Longform

Snafu 2000

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For most, if not all, of these bands, Celebration 2000 promised the biggest payday in years -- or ever.

While the largess was flowing for mainstream acts, there was little effort to sign a top Latino band, despite the city's historical ties to Mexico and a burgeoning population of Chicano and Mexican transplants.

"That was really never brought up," says Johnston.

When the absence of a Latino band was noted, city parks officials told a Hispanic promoter who asked about bringing on a Latino act that "there was no money," though he was welcome to round up sponsorships and entertainers on his own.

Phoenix's inaugural effort to host a downtown New Year's Eve event stands in sharp contrast to Tempe's 15-year-old Fiesta Bowl Block Party -- a street festival that easily attracts more than 100,000 people.

With years of success under its belt, and a major college football game serving as an attraction for tens of thousands of out-of-town fans, Tempe has the luxury of a deep-pocket corporate sponsor. Tostitos has sponsored the block party the past four years, bearing all the risk for the event. The company oversees the production and guarantees Tempe that all city expenses such as police, fire and cleanup, will be covered. Phoenix, with no corporate sponsor, bears all the risk, has fronted nearly all the money and is covering all the city ancillary costs, estimated at at least $100,000.

The financial pressure is building on CCC as the Y2K countdown quickens. The nonprofit faces a $400,000 bill on December 29 to cover entertainment and production expenses. As of November 24, it had only $36,000 in the bank. Organizers hope corporate sponsorships and advance ticket sales at $10 a head (plus a $2.50 service fee, children under 12 free) will allow them to cover their obligations.

If not, the volunteer committee will have to float a loan and hope revenue from the big night will cover expenses.



Money aside, Phoenix is making a bold attempt to focus the community's attention downtown with a celebration that will rival the parade and rally for the Phoenix Suns after the team's appearance in the NBA finals in 1993, and the historic visit of Pope John Paul II in the 1980s.

Celebration 2000 revelers will pay $15 at the gate on December 31 to enter a fenced area bounded by Jefferson, Van Buren and Third streets, and Third Avenue. Bands will play on three stages scattered throughout the party zone, which will feature beer gardens and a variety of food vendors.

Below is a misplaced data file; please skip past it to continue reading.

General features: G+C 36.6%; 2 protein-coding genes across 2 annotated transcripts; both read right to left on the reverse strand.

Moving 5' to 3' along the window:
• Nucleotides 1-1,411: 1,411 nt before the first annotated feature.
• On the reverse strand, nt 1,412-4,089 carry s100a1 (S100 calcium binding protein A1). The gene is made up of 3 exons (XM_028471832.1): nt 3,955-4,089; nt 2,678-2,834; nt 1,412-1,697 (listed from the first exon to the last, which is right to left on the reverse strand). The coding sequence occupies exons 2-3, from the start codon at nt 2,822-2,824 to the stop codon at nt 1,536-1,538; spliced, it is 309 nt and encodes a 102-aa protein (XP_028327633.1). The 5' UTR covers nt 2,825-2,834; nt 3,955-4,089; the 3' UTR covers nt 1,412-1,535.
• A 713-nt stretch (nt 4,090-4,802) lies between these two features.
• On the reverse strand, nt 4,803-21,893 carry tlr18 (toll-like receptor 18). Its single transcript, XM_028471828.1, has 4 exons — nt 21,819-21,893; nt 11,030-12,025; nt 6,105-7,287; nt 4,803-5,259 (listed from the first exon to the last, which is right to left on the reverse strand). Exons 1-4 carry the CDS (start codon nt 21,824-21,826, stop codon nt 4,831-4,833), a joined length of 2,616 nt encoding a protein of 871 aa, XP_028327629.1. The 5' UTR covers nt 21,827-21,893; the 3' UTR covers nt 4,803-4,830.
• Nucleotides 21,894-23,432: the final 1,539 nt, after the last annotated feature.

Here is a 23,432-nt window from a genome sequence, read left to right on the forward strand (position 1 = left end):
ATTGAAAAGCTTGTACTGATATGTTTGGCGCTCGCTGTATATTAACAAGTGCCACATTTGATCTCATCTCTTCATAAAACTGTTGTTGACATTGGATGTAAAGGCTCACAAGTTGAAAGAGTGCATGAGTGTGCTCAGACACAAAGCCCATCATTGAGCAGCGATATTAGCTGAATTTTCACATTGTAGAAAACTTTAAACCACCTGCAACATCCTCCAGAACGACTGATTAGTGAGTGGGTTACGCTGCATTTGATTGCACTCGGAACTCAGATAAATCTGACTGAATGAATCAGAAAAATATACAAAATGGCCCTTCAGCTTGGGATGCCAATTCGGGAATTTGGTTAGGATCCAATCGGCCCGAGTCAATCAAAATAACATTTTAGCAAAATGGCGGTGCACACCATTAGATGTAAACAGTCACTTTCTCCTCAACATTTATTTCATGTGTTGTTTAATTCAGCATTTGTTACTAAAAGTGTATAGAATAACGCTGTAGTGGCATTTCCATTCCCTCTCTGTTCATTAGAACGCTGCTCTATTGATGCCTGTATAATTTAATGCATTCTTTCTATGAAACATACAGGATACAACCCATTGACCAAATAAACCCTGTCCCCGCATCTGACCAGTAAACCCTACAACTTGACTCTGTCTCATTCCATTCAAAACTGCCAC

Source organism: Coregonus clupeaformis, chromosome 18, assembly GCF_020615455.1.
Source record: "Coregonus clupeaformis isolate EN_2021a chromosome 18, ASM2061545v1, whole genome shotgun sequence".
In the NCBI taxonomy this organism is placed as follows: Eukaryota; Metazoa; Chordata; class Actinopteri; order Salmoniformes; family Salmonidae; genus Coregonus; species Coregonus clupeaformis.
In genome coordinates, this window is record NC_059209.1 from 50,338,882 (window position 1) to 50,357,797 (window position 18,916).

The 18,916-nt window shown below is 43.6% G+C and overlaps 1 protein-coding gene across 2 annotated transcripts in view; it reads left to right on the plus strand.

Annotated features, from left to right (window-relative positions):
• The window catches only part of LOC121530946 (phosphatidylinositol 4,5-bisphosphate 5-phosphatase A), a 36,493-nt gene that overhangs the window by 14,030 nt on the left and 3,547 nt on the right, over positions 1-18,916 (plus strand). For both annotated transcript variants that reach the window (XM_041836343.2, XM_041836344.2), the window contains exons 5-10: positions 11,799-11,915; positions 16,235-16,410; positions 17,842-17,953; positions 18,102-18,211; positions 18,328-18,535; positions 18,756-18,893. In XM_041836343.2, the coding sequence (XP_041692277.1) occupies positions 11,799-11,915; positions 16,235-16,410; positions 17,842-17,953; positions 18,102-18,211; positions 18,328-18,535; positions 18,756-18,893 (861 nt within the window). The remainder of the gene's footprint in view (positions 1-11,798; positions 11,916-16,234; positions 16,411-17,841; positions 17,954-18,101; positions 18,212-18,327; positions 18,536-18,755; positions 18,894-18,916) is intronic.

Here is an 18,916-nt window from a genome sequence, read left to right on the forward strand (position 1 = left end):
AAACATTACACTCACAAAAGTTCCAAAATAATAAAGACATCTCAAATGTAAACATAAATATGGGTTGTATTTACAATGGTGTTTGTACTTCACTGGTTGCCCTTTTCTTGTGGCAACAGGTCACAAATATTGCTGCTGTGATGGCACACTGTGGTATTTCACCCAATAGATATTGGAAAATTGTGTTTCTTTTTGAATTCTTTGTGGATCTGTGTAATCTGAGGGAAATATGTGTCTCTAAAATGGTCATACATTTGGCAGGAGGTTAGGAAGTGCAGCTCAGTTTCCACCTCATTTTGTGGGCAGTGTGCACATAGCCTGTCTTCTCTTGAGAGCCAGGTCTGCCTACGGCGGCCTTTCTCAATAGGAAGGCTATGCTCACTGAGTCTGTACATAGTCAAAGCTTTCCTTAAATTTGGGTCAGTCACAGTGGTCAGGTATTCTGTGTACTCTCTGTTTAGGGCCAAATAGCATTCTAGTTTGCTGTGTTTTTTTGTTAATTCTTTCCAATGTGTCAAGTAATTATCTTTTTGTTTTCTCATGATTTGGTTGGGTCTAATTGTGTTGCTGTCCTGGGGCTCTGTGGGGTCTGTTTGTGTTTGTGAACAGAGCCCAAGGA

The Celebration 2000 party will culminate with a $90,000, 25-minute fireworks display of unprecedented grandeur. The extended and colorful big bang -- which originally was planned to be even more elaborate but got whacked in budget cuts -- will be telecast worldwide by several networks, since Phoenix is the only major city in the Rocky Mountain time zone hosting such an extravaganza.

"We feel we are going to knock them dead with the show," says Shover.




Planning for the New Year's Eve party began in September 1997, when Mayor Rimsza created a city subcommittee called Celebration 2000.

Grant Woods was named chairman of Celebration 2000 in May 1998, while he was still attorney general. Rimsza made it clear he wanted the committee to think big. He wanted to use the New Year's Eve event as another prop in Phoenix's perpetual drive to be recognized as a "world-class city."

Woods told committee members that Rimsza's vision was, "The bigger and more spectacular the better."

While Rimsza and the Celebration 2000 committee were thinking big, the rest of the city council was thinking small. After more than a year of committee meetings where little was accomplished, Rimsza convinced the city council in December 1998 to award the Celebration 2000 committee $25,000 in seed money to secure equipment and entertainment.

The funds would not go far, especially in the face of unprecedented price-gouging by everyone from entertainers to stagehands who recognized that the laws of supply and demand were converging in their favor. Last spring, millennium fever was at its height, and it was a seller's market. The Celebration 2000 Committee believed it was under tremendous pressure to quickly cut deals or face the possibility of being left out in the cold.

Moving quickly, however, was not something the committee could legally do. Since it was created by the mayor and city council, the committee was required to abide by the state's Open Meetings Law and follow cumbersome city procurement regulations. The committee wanted to get around the sticky rules and decided the best way to do that was to form a nonprofit: Citizens for a Community Celebration Incorporated.

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John Dougherty
Contact: John Dougherty